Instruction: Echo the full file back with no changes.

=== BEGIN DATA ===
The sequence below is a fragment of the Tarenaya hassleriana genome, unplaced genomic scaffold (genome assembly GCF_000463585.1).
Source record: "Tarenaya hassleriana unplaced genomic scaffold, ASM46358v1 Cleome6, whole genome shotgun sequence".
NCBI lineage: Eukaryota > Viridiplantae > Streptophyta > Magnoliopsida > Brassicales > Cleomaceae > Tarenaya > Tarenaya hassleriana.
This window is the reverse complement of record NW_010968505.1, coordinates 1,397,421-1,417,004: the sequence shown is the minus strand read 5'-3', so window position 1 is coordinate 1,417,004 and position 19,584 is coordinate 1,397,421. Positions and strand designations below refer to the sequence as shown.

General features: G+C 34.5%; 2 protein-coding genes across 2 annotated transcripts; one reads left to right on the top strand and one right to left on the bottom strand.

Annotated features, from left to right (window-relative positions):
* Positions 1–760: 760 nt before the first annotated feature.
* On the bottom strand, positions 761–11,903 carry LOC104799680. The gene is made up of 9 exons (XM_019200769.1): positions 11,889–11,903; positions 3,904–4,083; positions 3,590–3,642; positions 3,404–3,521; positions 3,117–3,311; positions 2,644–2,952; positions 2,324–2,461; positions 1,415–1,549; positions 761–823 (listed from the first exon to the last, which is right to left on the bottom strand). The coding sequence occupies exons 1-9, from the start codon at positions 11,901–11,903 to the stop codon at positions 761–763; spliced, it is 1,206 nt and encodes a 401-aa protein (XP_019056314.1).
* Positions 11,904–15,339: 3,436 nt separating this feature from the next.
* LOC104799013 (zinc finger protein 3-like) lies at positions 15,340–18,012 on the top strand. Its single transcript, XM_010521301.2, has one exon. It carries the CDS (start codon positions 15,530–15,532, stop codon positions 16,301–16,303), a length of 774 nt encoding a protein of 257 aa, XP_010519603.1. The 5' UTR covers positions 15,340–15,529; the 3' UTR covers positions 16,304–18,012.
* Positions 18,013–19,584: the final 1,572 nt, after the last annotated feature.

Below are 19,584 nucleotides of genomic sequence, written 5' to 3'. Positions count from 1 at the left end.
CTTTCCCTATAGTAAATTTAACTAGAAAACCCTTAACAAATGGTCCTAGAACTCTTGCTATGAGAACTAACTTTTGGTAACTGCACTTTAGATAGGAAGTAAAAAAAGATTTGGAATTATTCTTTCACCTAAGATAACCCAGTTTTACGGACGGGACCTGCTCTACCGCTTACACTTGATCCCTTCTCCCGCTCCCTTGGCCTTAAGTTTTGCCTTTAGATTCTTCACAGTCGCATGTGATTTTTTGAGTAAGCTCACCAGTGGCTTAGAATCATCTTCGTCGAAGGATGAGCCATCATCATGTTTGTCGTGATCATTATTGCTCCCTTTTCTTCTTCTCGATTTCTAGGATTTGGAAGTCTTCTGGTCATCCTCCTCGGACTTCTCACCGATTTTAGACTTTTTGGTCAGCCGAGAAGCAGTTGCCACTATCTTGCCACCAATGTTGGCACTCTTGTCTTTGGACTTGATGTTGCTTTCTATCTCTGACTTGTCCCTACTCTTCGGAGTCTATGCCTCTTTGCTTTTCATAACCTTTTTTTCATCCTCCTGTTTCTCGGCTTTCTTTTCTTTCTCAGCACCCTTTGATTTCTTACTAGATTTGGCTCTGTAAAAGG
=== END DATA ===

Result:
The sequence below is a fragment of the Tarenaya hassleriana genome, unplaced genomic scaffold (genome assembly GCF_000463585.1).
Source record: "Tarenaya hassleriana unplaced genomic scaffold, ASM46358v1 Cleome6, whole genome shotgun sequence".
NCBI lineage: Eukaryota > Viridiplantae > Streptophyta > Magnoliopsida > Brassicales > Cleomaceae > Tarenaya > Tarenaya hassleriana.
This window is the reverse complement of record NW_010968505.1, coordinates 1,397,421-1,417,004: the sequence shown is the minus strand read 5'-3', so window position 1 is coordinate 1,417,004 and position 19,584 is coordinate 1,397,421. Positions and strand designations below refer to the sequence as shown.

General features: G+C 34.5%; 2 protein-coding genes across 2 annotated transcripts; one reads left to right on the top strand and one right to left on the bottom strand.

Annotated features, from left to right (window-relative positions):
* Positions 1–760: 760 nt before the first annotated feature.
* On the bottom strand, positions 761–11,903 carry LOC104799680. The gene is made up of 9 exons (XM_019200769.1): positions 11,889–11,903; positions 3,904–4,083; positions 3,590–3,642; positions 3,404–3,521; positions 3,117–3,311; positions 2,644–2,952; positions 2,324–2,461; positions 1,415–1,549; positions 761–823 (listed from the first exon to the last, which is right to left on the bottom strand). The coding sequence occupies exons 1-9, from the start codon at positions 11,901–11,903 to the stop codon at positions 761–763; spliced, it is 1,206 nt and encodes a 401-aa protein (XP_019056314.1).
* Positions 11,904–15,339: 3,436 nt separating this feature from the next.
* LOC104799013 (zinc finger protein 3-like) lies at positions 15,340–18,012 on the top strand. Its single transcript, XM_010521301.2, has one exon. It carries the CDS (start codon positions 15,530–15,532, stop codon positions 16,301–16,303), a length of 774 nt encoding a protein of 257 aa, XP_010519603.1. The 5' UTR covers positions 15,340–15,529; the 3' UTR covers positions 16,304–18,012.
* Positions 18,013–19,584: the final 1,572 nt, after the last annotated feature.

Below are 19,584 nucleotides of genomic sequence, written 5' to 3'. Positions count from 1 at the left end.
CTTTCCCTATAGTAAATTTAACTAGAAAACCCTTAACAAATGGTCCTAGAACTCTTGCTATGAGAACTAACTTTTGGTAACTGCACTTTAGATAGGAAGTAAAAAAAGATTTGGAATTATTCTTTCACCTAAGATAACCCAGTTTTACGGACGGGACCTGCTCTACCGCTTACACTTGATCCCTTCTCCCGCTCCCTTGGCCTTAAGTTTTGCCTTTAGATTCTTCACAGTCGCATGTGATTTTTTGAGTAAGCTCACCAGTGGCTTAGAATCATCTTCGTCGAAGGATGAGCCATCATCATGTTTGTCGTGATCATTATTGCTCCCTTTTCTTCTTCTCGATTTCTAGGATTTGGAAGTCTTCTGGTCATCCTCCTCGGACTTCTCACCGATTTTAGACTTTTTGGTCAGCCGAGAAGCAGTTGCCACTATCTTGCCACCAATGTTGGCACTCTTGTCTTTGGACTTGATGTTGCTTTCTATCTCTGACTTGTCCCTACTCTTCGGAGTCTATGCCTCTTTGCTTTTCATAACCTTTTTTTCATCCTCCTGTTTCTCGGCTTTCTTTTCTTTCTCAGCACCCTTTGATTTCTTACTAGATTTGGCTCTGTAAAAGG